Dallas Buyers Club doesn’t beat about the bush when it comes to introducing the protagonist.
Ron Woodroof (Matthew McConaughey) is a sexist, homophobic mysoginist and when we first see him, having sex with with a woman backstage at a rodeo, he’s incredibly gaunt and looking like shit. It’s no wonder, then, that he collapses at home and then drinks himself into a stupor.
Following an unscheduled trip to the hospital, doctors confirm that he is HIV+ and they believe he has 30 days left before he shuffles off his mortal coil. Enter Avonex, a pharmaceutical company where money talks, and they’re pushing human AZT trials in Dallas, whereas other states have only gone for animal trials at the initial stage. At the same time, Ron is in the library, boning up on AIDS via microfiche and remembering his hedonistic, heterosexual days which is what landed him in his current position, one which leads to ignorant members of the community cruelly branding him a “faggot”.
After being unable to get on the AZT trials and listing a number of anti-virals being used in other countries, a female doctor, Eve (Jennifer Garner), tells him he can’t have them prescribed because they haven’t been approved by the Food and Drug Administration, aka the FDA. He responds, “Screw the FDA, I’m goin’ to be DOA!”
After all, when it takes 8-12 years for a drug to go through the trial stage and become approved, that’ll mean nothing to those in the same position as Ron Woodroof.
Critics are surprised that, in addition to the weight-loss discipline, McConaughey has put on such a great performance, but I think he’s always been a good actor. A few years ago, hardly anyone went to see The Lincoln Lawyer, for example, but it’s a great film.
As he heads inexorably to the 30-day limit set by the doctors, he meets Rayon, a transvestite, played by Jared Leto, who should also be commended for his performance. And in time, once Ron’s condition has improved slightly, he hits upon the idea of selling all those unapproved anti-virals and making a packet out of it, under the guise of “memberships”. And he calls it the “Dallas Buyers Club”.
When it comes to the supporting cast, despite the fact that Jennifer Garner plays a massive part in the proceedings here, I don’t think she’s that great an actress. However, there’s good support from Denis O’Hare as Dr. Sevard, the other doctor in charge of treating Ron, Steve Zahn as Ron’s policeman friend Tucker, Michael O’Neill as Richard Barkley, the man who wants to put Ron behind bars for a long time for his drug-selling activities and Griffin Dunne as Dr. Vass, and I can’t say he brings Ron back to the land of the living, but he does help him stick to his meds.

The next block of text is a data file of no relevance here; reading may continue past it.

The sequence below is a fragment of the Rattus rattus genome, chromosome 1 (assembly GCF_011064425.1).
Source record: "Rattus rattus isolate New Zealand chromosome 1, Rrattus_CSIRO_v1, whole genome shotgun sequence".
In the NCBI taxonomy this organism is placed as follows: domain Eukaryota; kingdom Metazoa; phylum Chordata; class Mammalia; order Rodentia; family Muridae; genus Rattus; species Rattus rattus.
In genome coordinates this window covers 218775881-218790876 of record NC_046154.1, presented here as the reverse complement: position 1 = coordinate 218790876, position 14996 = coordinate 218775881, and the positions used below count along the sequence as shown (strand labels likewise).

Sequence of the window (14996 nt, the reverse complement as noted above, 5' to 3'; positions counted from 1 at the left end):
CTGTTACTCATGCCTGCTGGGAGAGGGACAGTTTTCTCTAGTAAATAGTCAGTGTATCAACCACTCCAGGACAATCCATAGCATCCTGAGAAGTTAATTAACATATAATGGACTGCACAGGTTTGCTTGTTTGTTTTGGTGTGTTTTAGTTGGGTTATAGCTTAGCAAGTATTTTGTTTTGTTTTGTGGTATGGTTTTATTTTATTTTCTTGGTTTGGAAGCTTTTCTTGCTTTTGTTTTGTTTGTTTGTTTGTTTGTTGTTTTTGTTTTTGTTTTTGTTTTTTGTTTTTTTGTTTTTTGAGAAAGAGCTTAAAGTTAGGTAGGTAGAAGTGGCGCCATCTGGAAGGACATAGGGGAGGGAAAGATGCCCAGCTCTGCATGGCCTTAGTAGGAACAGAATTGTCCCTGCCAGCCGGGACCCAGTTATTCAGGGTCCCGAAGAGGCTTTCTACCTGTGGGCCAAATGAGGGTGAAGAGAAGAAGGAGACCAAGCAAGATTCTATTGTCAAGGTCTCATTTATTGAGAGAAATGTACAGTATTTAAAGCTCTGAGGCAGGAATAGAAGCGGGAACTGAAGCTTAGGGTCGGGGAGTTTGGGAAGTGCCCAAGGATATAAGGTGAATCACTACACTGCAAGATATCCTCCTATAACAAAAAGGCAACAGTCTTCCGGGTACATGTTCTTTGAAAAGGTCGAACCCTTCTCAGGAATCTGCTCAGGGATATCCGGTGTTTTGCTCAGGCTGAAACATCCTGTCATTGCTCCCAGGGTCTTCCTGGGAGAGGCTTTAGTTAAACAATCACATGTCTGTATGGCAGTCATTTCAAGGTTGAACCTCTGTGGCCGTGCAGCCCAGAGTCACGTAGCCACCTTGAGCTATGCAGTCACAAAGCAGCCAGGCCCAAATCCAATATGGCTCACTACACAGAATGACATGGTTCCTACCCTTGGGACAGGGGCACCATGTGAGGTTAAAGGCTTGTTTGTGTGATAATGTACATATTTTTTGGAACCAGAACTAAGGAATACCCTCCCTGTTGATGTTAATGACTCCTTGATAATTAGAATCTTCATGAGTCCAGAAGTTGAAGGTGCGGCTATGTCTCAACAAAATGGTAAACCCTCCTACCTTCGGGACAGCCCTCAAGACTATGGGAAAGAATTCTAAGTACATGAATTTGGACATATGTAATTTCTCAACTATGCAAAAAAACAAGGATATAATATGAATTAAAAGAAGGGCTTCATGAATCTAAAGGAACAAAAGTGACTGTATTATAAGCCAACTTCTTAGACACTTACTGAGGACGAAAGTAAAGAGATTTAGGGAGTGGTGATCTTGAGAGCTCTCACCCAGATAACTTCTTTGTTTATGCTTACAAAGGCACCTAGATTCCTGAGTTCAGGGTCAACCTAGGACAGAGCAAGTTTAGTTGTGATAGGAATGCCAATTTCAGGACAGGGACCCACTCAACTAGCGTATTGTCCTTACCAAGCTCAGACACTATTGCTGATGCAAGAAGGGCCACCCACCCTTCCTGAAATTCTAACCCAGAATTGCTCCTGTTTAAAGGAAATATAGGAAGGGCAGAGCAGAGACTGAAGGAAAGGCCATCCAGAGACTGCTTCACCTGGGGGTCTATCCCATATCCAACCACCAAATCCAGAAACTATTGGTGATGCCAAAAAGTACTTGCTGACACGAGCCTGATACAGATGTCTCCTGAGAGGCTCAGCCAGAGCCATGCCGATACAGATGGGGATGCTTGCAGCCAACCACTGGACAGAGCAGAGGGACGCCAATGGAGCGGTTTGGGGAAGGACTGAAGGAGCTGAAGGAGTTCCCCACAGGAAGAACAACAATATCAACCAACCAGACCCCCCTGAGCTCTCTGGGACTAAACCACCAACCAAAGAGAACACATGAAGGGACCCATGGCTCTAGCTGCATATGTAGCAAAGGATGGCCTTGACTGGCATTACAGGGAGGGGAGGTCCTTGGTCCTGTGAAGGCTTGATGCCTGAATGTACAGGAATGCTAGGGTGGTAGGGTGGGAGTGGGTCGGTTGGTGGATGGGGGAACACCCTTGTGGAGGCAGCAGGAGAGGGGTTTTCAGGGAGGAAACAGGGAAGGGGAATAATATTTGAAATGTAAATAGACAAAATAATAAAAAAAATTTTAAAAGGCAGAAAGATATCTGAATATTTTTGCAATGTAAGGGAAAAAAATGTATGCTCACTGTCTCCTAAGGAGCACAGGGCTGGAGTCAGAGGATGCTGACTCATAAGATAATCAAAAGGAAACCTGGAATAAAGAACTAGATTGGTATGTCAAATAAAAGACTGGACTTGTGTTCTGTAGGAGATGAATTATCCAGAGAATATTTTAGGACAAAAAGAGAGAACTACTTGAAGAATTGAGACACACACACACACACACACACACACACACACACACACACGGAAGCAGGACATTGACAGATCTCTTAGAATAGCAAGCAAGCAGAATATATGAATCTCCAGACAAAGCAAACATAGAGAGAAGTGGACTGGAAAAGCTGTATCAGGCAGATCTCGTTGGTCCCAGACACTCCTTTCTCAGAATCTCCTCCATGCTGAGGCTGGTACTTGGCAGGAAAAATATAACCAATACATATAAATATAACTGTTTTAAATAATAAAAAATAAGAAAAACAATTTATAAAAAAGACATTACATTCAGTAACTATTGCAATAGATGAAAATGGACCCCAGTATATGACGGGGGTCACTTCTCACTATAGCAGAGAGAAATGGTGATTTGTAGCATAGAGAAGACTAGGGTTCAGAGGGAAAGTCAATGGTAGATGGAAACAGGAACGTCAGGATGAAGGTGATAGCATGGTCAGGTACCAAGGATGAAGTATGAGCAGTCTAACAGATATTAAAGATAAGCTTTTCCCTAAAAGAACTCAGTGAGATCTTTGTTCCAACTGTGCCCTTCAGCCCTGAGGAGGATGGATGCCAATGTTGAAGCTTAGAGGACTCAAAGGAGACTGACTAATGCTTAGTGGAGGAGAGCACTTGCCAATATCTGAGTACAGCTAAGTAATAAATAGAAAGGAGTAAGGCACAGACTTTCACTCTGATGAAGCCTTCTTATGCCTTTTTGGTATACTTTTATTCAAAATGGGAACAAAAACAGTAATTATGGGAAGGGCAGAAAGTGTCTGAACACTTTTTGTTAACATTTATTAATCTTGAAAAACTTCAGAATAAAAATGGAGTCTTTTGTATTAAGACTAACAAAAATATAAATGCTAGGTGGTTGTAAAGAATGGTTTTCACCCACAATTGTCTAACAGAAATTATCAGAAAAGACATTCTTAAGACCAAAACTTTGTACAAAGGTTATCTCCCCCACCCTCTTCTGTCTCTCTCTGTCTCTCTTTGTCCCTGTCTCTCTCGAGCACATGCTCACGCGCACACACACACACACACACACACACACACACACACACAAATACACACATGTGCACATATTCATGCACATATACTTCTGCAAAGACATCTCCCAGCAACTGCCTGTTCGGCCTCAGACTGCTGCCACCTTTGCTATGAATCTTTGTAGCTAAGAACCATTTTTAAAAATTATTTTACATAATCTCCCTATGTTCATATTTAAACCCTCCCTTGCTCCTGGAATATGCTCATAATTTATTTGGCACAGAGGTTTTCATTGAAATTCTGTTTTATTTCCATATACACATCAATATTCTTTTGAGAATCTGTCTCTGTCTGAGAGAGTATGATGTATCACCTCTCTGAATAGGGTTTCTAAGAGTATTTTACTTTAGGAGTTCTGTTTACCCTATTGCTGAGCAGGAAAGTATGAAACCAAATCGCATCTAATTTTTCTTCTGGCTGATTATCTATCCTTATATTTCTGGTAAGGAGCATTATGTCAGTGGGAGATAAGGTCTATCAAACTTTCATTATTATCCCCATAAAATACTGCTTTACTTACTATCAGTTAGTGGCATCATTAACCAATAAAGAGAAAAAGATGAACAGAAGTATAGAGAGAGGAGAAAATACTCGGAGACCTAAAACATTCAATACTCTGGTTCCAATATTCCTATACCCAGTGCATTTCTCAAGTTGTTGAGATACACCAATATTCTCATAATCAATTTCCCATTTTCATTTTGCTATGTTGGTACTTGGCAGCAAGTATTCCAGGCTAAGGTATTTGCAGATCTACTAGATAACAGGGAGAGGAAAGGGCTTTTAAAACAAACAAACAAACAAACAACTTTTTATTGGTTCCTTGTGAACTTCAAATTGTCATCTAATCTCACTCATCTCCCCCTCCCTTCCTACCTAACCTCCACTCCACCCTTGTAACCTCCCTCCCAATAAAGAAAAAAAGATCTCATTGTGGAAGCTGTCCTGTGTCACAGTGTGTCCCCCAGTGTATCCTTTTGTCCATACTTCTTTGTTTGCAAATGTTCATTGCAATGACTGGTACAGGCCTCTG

Thankfully, Dallas Buyers Club doesn’t give us endless hours of preamble bollocks before it gets straight into the meat of the story, this starts at the point where the shit begins to hit the fan and progresses from there.
Shot over 25 days and made on a budget of $5.5m, and with music coming only from that heard during the time in which it’s set rather than incidental music being used, this is a must-see film although in its third act it does rather go on a bit in not really working out how it should get to its conclusion, meandering as it does so, but what you see before that is solid.
Dallas Buyers Club is out in the cinema now and released on Blu-ray & DVD later this year. As I type, a date hasn’t yet been set but if you click on the those links and add it to your Amazon wish-list then you’ll soon find out. I would expect sometime during May.
Running time: 118 minutes
Released: February 7th 2014
Director: Jean-Marc Vallée
Producers: Robbie Brenner and Rachel Winter
Screenplay: Craig Borten and Melisa Wallack
Ron Woodroof: Matthew McConaughey
Eve: Jennifer Garner
Rayon: Jared Leto
Dr. Sevard: Denis O’Hare
Tucker: Steve Zahn
Richard Barkley: Michael O’Neill
David Wayne: Dallas Roberts
Dr. Vass: Griffin Dunne
Reviewer of movies, videogames and music since 1994. Aortic valve operation survivor from the same year. Running DVDfever.co.uk since 2000. Nobel Peace Prize winner 2021.